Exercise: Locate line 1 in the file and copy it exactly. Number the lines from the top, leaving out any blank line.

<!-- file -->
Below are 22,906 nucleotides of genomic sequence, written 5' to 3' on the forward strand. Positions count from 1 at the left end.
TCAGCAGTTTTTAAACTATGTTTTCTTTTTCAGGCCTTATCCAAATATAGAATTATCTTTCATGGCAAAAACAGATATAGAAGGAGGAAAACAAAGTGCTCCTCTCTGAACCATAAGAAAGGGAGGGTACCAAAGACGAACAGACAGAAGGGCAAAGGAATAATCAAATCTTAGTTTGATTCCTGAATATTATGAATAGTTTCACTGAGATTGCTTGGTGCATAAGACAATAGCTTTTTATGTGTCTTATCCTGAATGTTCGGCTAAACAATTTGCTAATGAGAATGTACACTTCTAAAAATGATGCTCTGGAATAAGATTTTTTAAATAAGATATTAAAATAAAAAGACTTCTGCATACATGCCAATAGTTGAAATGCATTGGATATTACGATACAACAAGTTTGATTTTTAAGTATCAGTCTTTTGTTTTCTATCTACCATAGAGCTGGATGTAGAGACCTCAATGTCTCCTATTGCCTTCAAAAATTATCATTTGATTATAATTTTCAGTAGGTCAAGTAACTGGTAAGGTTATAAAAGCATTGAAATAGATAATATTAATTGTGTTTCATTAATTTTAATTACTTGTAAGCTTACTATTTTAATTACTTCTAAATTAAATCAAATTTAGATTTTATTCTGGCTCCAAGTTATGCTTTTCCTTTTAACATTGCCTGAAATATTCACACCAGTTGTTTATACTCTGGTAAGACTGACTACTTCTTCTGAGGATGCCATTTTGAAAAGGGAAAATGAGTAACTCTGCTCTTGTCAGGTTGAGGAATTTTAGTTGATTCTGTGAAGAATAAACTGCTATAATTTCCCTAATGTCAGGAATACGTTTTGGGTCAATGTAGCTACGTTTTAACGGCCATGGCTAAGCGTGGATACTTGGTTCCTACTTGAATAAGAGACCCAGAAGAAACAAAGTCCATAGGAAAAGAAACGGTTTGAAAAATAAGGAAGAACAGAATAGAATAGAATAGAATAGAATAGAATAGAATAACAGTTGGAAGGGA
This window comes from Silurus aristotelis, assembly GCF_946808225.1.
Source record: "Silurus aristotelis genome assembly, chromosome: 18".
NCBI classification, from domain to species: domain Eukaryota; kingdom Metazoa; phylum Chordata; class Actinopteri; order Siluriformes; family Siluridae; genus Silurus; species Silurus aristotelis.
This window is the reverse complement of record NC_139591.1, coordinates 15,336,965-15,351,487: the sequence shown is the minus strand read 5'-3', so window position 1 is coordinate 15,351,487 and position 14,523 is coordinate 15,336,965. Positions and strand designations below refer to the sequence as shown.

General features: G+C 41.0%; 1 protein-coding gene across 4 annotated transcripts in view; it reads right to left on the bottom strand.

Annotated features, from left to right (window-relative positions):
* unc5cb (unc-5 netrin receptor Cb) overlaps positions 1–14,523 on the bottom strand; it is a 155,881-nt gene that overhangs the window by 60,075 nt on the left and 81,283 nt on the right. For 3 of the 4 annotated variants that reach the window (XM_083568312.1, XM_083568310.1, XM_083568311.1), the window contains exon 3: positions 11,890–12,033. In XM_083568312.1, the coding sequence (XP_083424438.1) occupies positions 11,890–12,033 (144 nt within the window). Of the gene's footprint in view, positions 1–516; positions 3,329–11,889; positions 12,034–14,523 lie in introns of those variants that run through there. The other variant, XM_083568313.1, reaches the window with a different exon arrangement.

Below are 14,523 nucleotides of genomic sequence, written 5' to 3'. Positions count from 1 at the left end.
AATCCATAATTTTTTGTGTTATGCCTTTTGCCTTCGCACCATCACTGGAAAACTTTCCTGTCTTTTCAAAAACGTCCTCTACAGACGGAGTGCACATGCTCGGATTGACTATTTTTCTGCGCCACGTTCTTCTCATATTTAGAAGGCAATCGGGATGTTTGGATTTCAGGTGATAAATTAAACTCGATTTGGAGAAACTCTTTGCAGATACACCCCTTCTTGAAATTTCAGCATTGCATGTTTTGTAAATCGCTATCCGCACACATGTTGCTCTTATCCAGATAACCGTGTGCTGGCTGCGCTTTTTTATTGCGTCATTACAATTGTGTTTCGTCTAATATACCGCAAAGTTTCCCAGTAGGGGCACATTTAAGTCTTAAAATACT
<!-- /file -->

Below are 22,906 nucleotides of genomic sequence, written 5' to 3' on the forward strand. Positions count from 1 at the left end.